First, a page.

small players that put let's say 50K in apple (an example of a growth stock) just 10 years ago.. he would already be at ~1.5 millions dollars now. these type of move needs some vision, luck, and a lot of stomach crunching guts....

there are thousands of ppl who invested in apple that are living well now - paid their house with apple investments.. u don't find those ppl in your little data... had they put 50k in your little index fund.. they would be at 80K now (with dividend reinvested) and 60K (without dividend reinvested - hardly keeping up with inflation).

My problem with you is you sound like you have it figured it out.. I will buy into that when you can show me results.. but your talk/approach so far is not that convincing.

anyways I respect your approach but find your statement like if you study stocks you will win and its easy very superficial and makes me think you don't have real world experience... no guy playing with their money in the market will make those statements.
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  #603  
Old January 15, 2017, 02:52 AM
iDumb iDumb is offline
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And just to put it out there... 90% of my money in my retirement account is on vanguard index.. And the main reason I put it there because retirement account have limited options and index made the most sense (more than the target funds)... but I also buy other stocks in my brokerage account outside of retirement..

my picks have been beating the market over past decade handsomely... (if i was given a billion dollar as a fund manager i wouldn't be able to get those returns however because some of my crazy moves would shift the market).... will I be able to continue to do so in years to come.. likely not.. and do I need to do it years after years.. not necessarily if I get lucky enough to get involved few stocks like apple, amazon early on....and not only buy them but to keep them throughout market volatility.. that is the hardest part... I have owned apple stocks 3 times over the last decade... All i had to do was not do anything after i bought it first but emotion got the better of me..

that's why i am telling u .. no matter how much research u do .. no matter even if you got everythihng right.. when you are invested... keeping your emotions in check and not do a silly move in volatile market condition is EXTREMELY DIFFICULT....

if you think easy.. well congratulations.. you might be a psychopath.
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  #604  
Old January 15, 2017, 04:45 AM
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samjad samjad is offline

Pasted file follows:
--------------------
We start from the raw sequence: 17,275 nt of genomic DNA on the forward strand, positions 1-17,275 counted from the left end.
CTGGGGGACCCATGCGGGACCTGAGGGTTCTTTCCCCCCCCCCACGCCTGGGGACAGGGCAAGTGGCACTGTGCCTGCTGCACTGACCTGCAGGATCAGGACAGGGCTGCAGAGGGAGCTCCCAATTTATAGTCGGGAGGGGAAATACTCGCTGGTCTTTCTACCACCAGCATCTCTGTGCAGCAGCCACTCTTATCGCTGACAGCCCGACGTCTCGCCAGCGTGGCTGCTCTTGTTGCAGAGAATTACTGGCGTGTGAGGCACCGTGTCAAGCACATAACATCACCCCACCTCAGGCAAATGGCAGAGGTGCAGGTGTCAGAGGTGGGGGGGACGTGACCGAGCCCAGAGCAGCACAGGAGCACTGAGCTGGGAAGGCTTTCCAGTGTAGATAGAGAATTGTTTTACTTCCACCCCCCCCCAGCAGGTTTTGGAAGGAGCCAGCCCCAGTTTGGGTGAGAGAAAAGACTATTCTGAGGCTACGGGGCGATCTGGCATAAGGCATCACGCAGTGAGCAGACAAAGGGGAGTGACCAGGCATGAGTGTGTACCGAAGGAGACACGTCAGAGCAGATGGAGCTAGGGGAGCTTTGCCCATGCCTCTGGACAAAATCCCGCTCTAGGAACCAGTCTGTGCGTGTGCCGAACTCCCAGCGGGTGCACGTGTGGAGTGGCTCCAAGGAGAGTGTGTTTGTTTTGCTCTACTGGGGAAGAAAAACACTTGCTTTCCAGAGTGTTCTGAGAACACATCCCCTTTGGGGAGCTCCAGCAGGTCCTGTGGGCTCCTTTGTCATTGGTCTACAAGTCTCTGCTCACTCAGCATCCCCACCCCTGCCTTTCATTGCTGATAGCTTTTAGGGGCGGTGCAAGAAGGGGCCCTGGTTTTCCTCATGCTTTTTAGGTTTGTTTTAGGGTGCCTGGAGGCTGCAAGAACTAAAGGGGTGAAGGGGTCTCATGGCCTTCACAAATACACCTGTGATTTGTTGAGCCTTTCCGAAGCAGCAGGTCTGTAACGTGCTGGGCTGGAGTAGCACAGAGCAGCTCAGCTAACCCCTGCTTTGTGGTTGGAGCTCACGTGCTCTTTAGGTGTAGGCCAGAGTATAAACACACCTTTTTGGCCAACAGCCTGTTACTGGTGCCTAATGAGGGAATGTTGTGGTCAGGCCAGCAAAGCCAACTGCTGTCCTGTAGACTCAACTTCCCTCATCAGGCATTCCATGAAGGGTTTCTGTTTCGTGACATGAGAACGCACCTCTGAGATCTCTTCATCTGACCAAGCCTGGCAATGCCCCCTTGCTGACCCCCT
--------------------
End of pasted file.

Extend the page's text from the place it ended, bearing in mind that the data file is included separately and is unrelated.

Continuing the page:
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iDumb , I tend to agree with you. Human emotions trumps everything!

Did I say Trump? This Trumpflation in stock market is like an opportunity.

Being bear is the hardest thing right now. But my exposure isn't too bad to handle yet.

Waiting on the sidelines to get a proper signal to start shorting the indexes,

Btw having money in the market changes a lot of perspective. Somehow things seems a bit different.
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  #605  
Old January 15, 2017, 06:04 PM
G-man G-man is offline
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it's so hard being a bear. i have been for most of 2016 and still am.

epitaph, from my understanding, you are all bottom up stock picking method. How would you strategise during bear markets?

for now though, where do you see value stocks, US/Europe etc? based on what criteria.

I honestly i don't see value anywhere except a few european stocks, blue chip banks from greece/italy etc from periphery countries.
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  #606  
Old January 15, 2017, 07:27 PM
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epitaph epitaph is offline
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Quote:
Originally Posted by iDumb
I am not all over the place - my argument was emotional factor place a HUGE role in investing no matter how easy it is in theory. You seriously think I don't know the meaning of active investing?? I mean why do you even counter argue to that? Makes you look silly.
The psychological element isn’t a small factor. It’s always there and plays as big a role as method of stock evaluation, strategy, and market understanding. It plays an even bigger role if your eval method or strategy is suspect or is nonexistent. It also plays a bigger role if you’re a high-frequency trader. I’m not one.